Back in February, when the ChatGPT hype was in full swing, I started experimenting with it along with everyone else.
I was just starting to wind down my work on my startup and reflecting on what went right and what went wrong - amongst the latter probably was the fact that we hired too many people that we probably didn’t need too quickly. So then my idea simply was to see how ChatGPT would perform in certain roles - like marketing. My expectation was that it wouldn’t necessarily outperform the humans we hired, but that it would “win” in a comparison considering the price vs reward tradeoff. I started experimenting with prompts and my expectation was correct. ChatGPT gave me answers that were “good enough”. I decided to tinker with the idea a bit more and build a small application for solo startup founders: The plan is to give the user access to different “personas” - like a marketing or a technology officer - that act as a sort of “AI advisory board”. I initially wanted to just build the app out in Python since that’s a coding language that I’m familiar with, but I quickly realised that I could tinker with ChatGPT even more by letting it help me write the code in node.js.
This personal-blog series is a documentation of the journey: Experimenting with prompts, reflecting on how the app would be helpful in startups, building an app with ChatGPT and following along whatever new developments are happening in the AI space. The eventual goal is to release the app to everyone free of charge, but that is more of a “side artefact” - the real value lies in the road to get to that point. This is more of a side project, so expect around 1 short-ish article each week.
I’ll be using the field of marketing as the main example here. Every startup needs to do some marketing and community engagement - but does it really warrant a full-time position with the associated expense? Or even a part-time position? Is it worth onboarding a person and making sure they are always up-to-date and on the same page as you as a founder? If you are early, then ChatGPT may not necessarily do better than a person, but it will most likely perform better from a ROI perspective (considering the salary costs plus the overhead organisational costs that an extra person brings). ChatGPT is perfectly capable of writing copytext for your landing page or a PR release about a new feature. As for community engagement - you can make use of some chat bots in that area as well, but if you’re early it’s probably better anyway if you as a founder keep in touch with your customers.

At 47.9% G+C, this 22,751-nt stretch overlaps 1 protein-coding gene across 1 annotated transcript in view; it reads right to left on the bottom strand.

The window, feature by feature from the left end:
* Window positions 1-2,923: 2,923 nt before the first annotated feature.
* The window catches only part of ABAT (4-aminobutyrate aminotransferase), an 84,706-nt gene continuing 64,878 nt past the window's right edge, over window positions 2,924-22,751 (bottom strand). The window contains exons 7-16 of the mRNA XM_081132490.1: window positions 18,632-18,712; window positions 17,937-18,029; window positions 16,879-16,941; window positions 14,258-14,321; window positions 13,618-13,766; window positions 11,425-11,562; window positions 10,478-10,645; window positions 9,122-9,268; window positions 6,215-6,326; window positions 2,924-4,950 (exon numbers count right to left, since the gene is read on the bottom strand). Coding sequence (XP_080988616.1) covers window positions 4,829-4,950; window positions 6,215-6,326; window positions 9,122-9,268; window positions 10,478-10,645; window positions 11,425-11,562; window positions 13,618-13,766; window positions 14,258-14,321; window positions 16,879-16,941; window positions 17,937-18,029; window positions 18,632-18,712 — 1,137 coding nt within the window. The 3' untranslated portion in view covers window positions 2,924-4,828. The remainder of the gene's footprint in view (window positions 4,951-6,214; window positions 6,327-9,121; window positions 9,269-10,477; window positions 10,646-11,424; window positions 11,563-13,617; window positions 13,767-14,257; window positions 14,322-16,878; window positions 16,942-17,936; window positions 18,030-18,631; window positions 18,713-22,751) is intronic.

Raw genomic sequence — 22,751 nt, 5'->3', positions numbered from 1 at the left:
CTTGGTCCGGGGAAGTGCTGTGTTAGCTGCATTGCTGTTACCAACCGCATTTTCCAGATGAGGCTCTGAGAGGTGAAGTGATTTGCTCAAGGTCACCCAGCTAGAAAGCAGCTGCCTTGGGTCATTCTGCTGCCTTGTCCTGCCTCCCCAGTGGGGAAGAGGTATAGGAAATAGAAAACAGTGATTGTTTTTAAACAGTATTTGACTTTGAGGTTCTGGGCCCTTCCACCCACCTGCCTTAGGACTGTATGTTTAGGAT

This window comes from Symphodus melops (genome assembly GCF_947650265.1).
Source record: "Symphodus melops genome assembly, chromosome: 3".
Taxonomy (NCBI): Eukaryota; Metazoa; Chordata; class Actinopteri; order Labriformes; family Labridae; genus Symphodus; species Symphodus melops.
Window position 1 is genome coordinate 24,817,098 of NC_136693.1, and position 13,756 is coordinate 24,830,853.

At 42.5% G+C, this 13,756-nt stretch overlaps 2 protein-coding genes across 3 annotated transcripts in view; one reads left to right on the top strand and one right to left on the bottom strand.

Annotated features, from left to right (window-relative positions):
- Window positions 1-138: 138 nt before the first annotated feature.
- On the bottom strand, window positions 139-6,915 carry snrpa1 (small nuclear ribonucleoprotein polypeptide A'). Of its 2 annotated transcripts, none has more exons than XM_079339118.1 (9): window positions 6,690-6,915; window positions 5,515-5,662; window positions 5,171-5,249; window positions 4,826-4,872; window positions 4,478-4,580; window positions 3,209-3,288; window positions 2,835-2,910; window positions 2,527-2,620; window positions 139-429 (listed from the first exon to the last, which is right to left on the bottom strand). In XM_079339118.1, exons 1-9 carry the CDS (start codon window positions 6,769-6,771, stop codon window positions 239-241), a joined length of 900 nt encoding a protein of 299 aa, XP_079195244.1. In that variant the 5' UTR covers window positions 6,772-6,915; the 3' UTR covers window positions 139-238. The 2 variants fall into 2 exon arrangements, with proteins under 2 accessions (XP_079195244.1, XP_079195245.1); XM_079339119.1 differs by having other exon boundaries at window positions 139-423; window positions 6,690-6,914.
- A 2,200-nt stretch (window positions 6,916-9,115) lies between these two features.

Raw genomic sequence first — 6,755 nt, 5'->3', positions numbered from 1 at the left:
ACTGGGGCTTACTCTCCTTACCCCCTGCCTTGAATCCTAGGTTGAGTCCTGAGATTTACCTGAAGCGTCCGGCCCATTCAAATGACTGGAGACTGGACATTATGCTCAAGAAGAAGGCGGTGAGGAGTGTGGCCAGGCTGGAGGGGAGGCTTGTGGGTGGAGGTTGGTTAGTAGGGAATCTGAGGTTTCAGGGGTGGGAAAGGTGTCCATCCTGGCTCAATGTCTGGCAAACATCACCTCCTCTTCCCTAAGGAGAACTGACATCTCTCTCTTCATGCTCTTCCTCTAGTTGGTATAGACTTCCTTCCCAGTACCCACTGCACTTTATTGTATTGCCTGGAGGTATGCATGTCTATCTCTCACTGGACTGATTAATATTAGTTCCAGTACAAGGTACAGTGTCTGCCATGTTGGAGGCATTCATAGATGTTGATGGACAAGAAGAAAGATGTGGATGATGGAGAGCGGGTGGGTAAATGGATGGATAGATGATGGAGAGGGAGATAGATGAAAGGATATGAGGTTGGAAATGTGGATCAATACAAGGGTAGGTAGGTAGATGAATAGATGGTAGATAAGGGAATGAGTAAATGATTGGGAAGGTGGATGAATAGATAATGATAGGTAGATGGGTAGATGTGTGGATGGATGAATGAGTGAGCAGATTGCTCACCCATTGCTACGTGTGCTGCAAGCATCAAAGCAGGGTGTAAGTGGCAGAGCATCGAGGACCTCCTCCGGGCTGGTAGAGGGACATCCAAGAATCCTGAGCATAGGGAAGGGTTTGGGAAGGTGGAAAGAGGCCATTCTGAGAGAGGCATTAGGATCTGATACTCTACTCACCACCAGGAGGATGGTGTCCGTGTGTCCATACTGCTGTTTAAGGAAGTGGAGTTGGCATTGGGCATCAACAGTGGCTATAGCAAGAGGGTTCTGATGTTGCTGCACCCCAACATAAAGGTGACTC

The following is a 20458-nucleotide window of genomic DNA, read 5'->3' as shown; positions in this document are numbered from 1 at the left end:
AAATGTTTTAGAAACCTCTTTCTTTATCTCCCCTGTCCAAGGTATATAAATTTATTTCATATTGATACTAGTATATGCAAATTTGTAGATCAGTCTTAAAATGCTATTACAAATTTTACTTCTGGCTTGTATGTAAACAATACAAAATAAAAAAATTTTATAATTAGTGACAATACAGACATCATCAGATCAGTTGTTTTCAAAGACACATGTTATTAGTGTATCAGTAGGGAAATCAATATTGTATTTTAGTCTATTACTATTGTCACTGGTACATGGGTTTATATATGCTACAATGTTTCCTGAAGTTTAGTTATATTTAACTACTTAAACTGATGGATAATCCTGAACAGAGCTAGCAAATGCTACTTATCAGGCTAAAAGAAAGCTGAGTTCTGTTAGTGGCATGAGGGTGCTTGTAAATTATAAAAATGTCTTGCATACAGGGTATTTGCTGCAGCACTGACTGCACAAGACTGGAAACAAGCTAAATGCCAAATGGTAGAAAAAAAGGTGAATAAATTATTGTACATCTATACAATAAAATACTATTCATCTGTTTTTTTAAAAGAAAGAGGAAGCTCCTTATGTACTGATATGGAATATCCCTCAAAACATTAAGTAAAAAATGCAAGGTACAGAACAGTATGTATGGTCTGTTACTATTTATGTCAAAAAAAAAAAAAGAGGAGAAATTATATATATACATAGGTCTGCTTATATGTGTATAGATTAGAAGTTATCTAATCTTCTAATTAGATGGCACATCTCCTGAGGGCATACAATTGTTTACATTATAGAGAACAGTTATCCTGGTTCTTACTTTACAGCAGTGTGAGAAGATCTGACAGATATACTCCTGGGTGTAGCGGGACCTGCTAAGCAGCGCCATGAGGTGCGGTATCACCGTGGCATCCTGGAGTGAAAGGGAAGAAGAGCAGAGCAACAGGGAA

Experimenting with Prompts
Ok, so we are relying on ChatGPT for our marketing. Let’s pretend that you as a solo founder know next to nothing about marketing. We can ask ChatGPT to give us an intro:
That’s not too bad - it contains a few good points like identifying the target audience - but we can definitely do better by providing ChatGPT with some context:
- We know nothing about marketing, so let’s make ChatGPT explain it like we are 5 years old.
- Our startup is a tech B2C product. We should probably let ChatGPT know.
- Another good trick is to tell ChatGPT to act like a certain persona - say an experienced marketing manager who has taken startups from 0 to a whole lot of revenue.
Let’s see what results this gives us:
That’s a lot easier to digest and gives us some concrete actions (like creating Social media accounts and tracking our efforts)! We could now keep asking for details on specific steps, but instead let’s get down to a specific task (while staying in the same conversation so that ChatGPT doesn’t loose the context):
That’s a good starting point. With some tweaking we can probably use that. Let’s see how we can create the landing page ourselves:
And just like that we’re ready to go! Obviously nothing that ChatGPT does will be perfect, but considering that it is free and cheap, the ROI and productivity increase is incredible.
Here are some more prompts you can use in your startup - also for non-marketing positions:
Why an App
Initially I thought it would be useful to just keep a sort of “prompt book” somewhere on my computer and just copy-paste the prompts into the OpenAI online chat interface. But I quickly realized just how inconvenient that was and how I sometimes refrained from using ChatGPT because of the additional friction. So I decided I’d just make a simple app where I could choose the “advisor type” and have it remember the description of the startup idea(s).
My background is in Python development, but I never really went into frontend development or “web stuff”. So my plan was to just code up a simple Python app. Once I was 30 minutes into playing with the OpenAI API I however realized that I could just play around with ChatGPT and make it help me make a node.js app instead! That way I could see how well ChatGPT works for coding tasks and I’d get a nicer UI/UX (hopefully) than what I would get with Python.
Next weeks blog will be about how the ChatGPT-assisted coding journey started.